If you lost money to a scammer who had you send money to them via Western Union’s wire services, you can file a claim to get your money back. The Federal Trade Commission announced this month that consumers have until Feb. 12 to register claims as part of a $586 million settlement between the company and law enforcement agencies.
Back in January, Western Union agreed to pay $586 million to settle charges that the company had turned a blind eye toward scammers who had for years been using the company’s worldwide wire service network to receive payments from unwitting victims. The charges happened as part of a larger revelation that the company had allegedly duped millions of consumers through a company culture that encouraged agents to sometimes participate by getting a cut of proceeds from illegal activities.
In news articles, Western Union has admitted it “didn’t do as much as it should have” to stop scammers from using its services to solicit millions from scams such as fraudulent lotteries, fake family emergencies, advance-fee loans, online dating and other schemes.
“American consumers lost money while Western Union looked the other way,” said FTC Acting Chairman Maureen K. Ohlhausen, in a news release. “We’re pleased to start the process that will get that money back into consumers’ rightful hands.”
So, if you lost money to a scammer who had you pay via Western Union’s money transfer system between Jan. 1, 2004, and Jan. 19, 2017, you can file a claim by visiting http://FTC.gov/WU before Feb. 12, and completing a claim form. (The Department of Justice may have to investigate your claim, so consumers are warned that it could be a year to get your check.) Whether you get all your money back will depend on how many claims are filed, and whether your claim can be corroborated.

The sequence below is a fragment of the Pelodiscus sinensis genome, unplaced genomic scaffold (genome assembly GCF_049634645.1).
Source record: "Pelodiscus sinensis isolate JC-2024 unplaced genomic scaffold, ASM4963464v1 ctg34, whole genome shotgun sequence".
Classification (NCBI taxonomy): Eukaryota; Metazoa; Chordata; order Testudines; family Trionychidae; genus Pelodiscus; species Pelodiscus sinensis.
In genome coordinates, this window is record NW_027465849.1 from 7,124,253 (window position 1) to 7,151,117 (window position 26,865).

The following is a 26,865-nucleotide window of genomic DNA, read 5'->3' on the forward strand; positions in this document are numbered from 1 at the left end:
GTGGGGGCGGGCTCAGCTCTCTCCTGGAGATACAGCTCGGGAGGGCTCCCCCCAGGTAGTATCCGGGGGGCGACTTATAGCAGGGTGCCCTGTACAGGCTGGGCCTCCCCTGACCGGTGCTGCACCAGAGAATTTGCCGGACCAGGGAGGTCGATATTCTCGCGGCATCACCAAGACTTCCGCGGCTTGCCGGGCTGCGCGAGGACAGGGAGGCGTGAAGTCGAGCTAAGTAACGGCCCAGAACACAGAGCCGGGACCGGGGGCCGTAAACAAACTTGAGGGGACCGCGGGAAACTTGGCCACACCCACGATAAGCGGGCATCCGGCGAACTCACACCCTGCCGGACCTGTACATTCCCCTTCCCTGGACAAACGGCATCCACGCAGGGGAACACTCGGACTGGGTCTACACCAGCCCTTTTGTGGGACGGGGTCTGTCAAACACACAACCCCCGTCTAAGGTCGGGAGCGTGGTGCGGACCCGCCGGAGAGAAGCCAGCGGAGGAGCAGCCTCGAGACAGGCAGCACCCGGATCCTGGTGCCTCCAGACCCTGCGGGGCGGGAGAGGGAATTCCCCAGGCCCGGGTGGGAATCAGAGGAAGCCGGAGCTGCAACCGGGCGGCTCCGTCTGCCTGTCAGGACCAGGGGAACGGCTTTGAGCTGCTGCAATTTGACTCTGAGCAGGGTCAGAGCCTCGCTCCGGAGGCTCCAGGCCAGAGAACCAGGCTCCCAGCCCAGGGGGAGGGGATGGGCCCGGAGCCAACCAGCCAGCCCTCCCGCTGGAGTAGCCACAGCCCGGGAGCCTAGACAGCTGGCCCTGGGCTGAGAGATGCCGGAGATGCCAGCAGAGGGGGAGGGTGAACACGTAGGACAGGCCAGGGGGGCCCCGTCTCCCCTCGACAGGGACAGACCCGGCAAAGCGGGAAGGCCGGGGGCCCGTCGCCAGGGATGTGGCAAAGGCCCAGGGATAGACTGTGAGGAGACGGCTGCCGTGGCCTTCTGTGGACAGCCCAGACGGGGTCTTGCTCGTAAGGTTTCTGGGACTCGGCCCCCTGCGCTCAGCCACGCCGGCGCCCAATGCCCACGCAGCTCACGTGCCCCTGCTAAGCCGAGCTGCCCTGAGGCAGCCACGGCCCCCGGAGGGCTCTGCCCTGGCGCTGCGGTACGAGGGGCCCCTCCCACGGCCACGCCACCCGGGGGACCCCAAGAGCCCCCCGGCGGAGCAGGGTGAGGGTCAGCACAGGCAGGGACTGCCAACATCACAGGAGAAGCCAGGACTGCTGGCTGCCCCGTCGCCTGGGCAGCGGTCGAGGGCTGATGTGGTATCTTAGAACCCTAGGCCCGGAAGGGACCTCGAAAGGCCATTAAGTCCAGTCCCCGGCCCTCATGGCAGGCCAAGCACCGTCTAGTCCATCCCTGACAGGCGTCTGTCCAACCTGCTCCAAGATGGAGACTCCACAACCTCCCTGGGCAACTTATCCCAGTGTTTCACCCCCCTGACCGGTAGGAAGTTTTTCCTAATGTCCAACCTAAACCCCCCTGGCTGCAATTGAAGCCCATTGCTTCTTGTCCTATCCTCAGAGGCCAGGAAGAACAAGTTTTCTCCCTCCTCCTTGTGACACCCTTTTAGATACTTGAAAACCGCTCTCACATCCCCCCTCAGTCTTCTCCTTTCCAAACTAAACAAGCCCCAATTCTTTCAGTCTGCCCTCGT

“Knowing that its agents were involved in fraudulent schemes — and knowing that it had a legal obligation to detect and report this criminal conduct to the authorities — Western Union failed to act, leading to massive victim losses,” said Acting Assistant Attorney General Kenneth A. Blanco. “Returning forfeited funds to these victims and other victims of crime is one of the department’s highest priorities. I want to commend our prosecutors, the FTC, and our law enforcement agent partners for their hard work that led to vindicating the rights of these victims.”
If you’ve already reported your losses to the Western Union, the FTC or another agency, you should be receiving a mailed form from the claims administrator, Gilardi & Co. The form will have a Claim ID and a PIN number to use when filing a claim online via FTC.gov/WU.
Filing a claim is free, so you should not pay anyone to file a claim on your behalf. No one associated with the claims process will call to ask for consumers’ bank accounts or credit card numbers.